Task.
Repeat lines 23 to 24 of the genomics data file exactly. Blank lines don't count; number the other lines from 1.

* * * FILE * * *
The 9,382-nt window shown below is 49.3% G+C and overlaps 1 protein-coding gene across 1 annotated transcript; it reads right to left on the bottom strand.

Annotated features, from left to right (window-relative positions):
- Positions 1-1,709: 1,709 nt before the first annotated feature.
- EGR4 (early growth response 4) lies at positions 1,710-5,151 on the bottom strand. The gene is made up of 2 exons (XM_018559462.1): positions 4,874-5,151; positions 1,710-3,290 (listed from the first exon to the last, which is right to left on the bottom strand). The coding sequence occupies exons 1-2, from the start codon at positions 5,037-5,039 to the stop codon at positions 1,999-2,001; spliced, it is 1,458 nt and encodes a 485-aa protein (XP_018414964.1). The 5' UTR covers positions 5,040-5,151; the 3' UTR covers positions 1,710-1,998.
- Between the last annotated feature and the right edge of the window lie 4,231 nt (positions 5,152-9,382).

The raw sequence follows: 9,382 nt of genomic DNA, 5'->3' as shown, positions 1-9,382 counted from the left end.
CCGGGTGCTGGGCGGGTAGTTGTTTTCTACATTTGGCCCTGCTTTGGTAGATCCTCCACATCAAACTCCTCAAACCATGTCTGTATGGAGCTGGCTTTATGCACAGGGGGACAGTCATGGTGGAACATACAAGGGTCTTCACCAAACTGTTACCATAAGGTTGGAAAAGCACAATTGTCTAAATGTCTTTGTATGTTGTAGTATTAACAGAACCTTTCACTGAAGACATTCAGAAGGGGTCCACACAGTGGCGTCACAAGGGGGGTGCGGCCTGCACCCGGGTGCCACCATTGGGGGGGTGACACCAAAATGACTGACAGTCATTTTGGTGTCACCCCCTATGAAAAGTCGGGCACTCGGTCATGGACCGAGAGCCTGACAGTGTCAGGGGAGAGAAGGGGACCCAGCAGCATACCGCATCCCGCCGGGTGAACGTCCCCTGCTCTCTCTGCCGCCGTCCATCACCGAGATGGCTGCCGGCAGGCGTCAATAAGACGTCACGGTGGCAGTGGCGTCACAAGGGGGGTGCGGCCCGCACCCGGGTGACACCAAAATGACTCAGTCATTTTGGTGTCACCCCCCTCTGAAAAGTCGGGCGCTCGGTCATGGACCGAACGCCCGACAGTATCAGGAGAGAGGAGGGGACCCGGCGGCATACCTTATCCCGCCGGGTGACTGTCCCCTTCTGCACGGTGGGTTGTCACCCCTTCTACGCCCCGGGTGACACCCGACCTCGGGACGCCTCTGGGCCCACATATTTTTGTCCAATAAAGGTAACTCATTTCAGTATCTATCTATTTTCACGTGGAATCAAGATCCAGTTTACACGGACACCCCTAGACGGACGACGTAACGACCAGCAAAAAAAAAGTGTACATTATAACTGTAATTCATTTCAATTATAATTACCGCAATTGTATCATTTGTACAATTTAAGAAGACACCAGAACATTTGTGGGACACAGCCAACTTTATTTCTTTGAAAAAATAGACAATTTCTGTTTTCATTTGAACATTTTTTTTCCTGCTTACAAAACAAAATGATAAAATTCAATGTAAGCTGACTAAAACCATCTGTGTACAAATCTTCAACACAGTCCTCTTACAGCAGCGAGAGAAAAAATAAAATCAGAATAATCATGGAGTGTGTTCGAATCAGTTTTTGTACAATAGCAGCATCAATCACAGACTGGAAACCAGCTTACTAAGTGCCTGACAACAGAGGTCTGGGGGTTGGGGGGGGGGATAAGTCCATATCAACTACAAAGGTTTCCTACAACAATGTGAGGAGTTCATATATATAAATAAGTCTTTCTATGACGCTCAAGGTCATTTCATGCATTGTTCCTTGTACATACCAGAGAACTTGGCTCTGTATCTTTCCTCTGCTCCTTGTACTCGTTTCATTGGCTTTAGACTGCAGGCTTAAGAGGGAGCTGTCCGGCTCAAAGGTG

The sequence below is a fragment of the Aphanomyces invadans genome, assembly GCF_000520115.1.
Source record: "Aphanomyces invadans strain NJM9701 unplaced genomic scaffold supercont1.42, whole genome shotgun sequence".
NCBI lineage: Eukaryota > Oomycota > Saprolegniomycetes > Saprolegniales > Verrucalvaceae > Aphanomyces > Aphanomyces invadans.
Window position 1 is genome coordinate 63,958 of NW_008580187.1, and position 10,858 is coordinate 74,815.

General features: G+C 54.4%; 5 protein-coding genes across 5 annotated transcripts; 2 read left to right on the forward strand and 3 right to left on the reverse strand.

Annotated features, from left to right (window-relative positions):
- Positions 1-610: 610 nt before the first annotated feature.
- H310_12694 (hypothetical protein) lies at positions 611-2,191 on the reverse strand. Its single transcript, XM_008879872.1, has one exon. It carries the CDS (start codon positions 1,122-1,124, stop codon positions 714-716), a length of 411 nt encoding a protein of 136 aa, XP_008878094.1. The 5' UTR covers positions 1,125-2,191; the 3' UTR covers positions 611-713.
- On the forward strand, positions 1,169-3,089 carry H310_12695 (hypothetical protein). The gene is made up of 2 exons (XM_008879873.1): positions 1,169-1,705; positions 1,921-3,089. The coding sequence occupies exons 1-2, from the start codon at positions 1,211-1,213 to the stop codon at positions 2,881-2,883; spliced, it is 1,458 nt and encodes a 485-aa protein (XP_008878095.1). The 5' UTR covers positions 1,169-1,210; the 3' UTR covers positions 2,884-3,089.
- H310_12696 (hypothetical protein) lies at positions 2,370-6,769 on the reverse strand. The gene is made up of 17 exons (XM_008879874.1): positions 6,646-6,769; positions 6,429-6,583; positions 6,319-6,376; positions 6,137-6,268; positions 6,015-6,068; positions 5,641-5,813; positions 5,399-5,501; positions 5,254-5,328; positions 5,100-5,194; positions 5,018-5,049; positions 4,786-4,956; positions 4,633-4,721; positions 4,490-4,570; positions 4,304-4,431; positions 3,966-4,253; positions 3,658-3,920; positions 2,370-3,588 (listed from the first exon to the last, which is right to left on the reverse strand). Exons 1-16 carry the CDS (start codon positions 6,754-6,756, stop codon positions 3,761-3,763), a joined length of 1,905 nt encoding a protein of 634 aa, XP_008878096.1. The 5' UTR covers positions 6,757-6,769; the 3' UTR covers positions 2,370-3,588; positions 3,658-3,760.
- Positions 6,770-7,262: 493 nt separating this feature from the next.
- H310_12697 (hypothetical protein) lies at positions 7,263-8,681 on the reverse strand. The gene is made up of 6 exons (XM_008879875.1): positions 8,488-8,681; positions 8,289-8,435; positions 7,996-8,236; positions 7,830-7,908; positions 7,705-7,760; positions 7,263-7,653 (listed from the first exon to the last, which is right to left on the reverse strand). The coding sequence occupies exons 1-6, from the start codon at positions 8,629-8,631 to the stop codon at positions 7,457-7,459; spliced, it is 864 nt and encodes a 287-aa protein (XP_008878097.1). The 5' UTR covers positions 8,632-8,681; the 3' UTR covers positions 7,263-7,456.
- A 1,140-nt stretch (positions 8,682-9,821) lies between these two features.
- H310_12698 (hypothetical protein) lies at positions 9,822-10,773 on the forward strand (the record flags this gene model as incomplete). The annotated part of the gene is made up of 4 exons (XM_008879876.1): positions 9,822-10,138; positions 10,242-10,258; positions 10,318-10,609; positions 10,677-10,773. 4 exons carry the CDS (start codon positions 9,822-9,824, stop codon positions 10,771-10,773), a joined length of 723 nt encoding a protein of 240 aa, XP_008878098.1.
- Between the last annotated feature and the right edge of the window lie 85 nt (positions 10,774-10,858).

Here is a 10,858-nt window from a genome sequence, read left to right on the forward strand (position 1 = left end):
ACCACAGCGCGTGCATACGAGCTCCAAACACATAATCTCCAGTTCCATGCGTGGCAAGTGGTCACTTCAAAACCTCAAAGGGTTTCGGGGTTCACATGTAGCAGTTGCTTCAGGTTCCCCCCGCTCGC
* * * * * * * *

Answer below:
Here is a 10,858-nt window from a genome sequence, read left to right on the forward strand (position 1 = left end):
ACCACAGCGCGTGCATACGAGCTCCAAACACATAATCTCCAGTTCCATGCGTGGCAAGTGGTCACTTCAAAACCTCAAAGGGTTTCGGGGTTCACATGTAGCAGTTGCTTCAGGTTCCCCCCGCTCGC